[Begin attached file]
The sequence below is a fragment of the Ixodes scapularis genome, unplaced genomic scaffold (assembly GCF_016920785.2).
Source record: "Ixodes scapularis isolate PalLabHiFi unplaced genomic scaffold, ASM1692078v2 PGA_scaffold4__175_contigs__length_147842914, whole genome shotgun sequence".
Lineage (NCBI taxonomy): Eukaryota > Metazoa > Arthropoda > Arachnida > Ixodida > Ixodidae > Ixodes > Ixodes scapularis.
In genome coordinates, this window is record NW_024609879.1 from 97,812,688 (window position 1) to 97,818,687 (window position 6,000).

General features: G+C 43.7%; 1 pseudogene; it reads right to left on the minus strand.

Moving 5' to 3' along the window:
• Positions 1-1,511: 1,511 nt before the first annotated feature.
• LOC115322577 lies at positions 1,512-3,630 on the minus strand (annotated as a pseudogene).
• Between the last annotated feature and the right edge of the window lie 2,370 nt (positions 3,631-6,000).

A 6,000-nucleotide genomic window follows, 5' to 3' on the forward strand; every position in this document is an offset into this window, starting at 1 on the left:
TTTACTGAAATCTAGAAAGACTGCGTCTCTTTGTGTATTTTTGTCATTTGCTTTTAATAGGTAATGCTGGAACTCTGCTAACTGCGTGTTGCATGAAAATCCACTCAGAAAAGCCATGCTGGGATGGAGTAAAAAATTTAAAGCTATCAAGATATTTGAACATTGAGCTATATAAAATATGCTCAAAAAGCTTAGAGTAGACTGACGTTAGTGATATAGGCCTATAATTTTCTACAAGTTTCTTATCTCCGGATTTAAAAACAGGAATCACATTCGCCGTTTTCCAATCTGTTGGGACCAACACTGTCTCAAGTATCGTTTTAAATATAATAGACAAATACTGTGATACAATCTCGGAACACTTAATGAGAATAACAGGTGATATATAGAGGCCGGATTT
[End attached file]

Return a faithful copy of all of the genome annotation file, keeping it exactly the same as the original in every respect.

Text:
The sequence below is a fragment of the Ixodes scapularis genome, unplaced genomic scaffold (assembly GCF_016920785.2).
Source record: "Ixodes scapularis isolate PalLabHiFi unplaced genomic scaffold, ASM1692078v2 PGA_scaffold4__175_contigs__length_147842914, whole genome shotgun sequence".
Lineage (NCBI taxonomy): Eukaryota > Metazoa > Arthropoda > Arachnida > Ixodida > Ixodidae > Ixodes > Ixodes scapularis.
In genome coordinates, this window is record NW_024609879.1 from 97,812,688 (window position 1) to 97,818,687 (window position 6,000).

General features: G+C 43.7%; 1 pseudogene; it reads right to left on the minus strand.

Moving 5' to 3' along the window:
• Positions 1-1,511: 1,511 nt before the first annotated feature.
• LOC115322577 lies at positions 1,512-3,630 on the minus strand (annotated as a pseudogene).
• Between the last annotated feature and the right edge of the window lie 2,370 nt (positions 3,631-6,000).

A 6,000-nucleotide genomic window follows, 5' to 3' on the forward strand; every position in this document is an offset into this window, starting at 1 on the left:
TTTACTGAAATCTAGAAAGACTGCGTCTCTTTGTGTATTTTTGTCATTTGCTTTTAATAGGTAATGCTGGAACTCTGCTAACTGCGTGTTGCATGAAAATCCACTCAGAAAAGCCATGCTGGGATGGAGTAAAAAATTTAAAGCTATCAAGATATTTGAACATTGAGCTATATAAAATATGCTCAAAAAGCTTAGAGTAGACTGACGTTAGTGATATAGGCCTATAATTTTCTACAAGTTTCTTATCTCCGGATTTAAAAACAGGAATCACATTCGCCGTTTTCCAATCTGTTGGGACCAACACTGTCTCAAGTATCGTTTTAAATATAATAGACAAATACTGTGATACAATCTCGGAACACTTAATGAGAATAACAGGTGATATATAGAGGCCGGATTT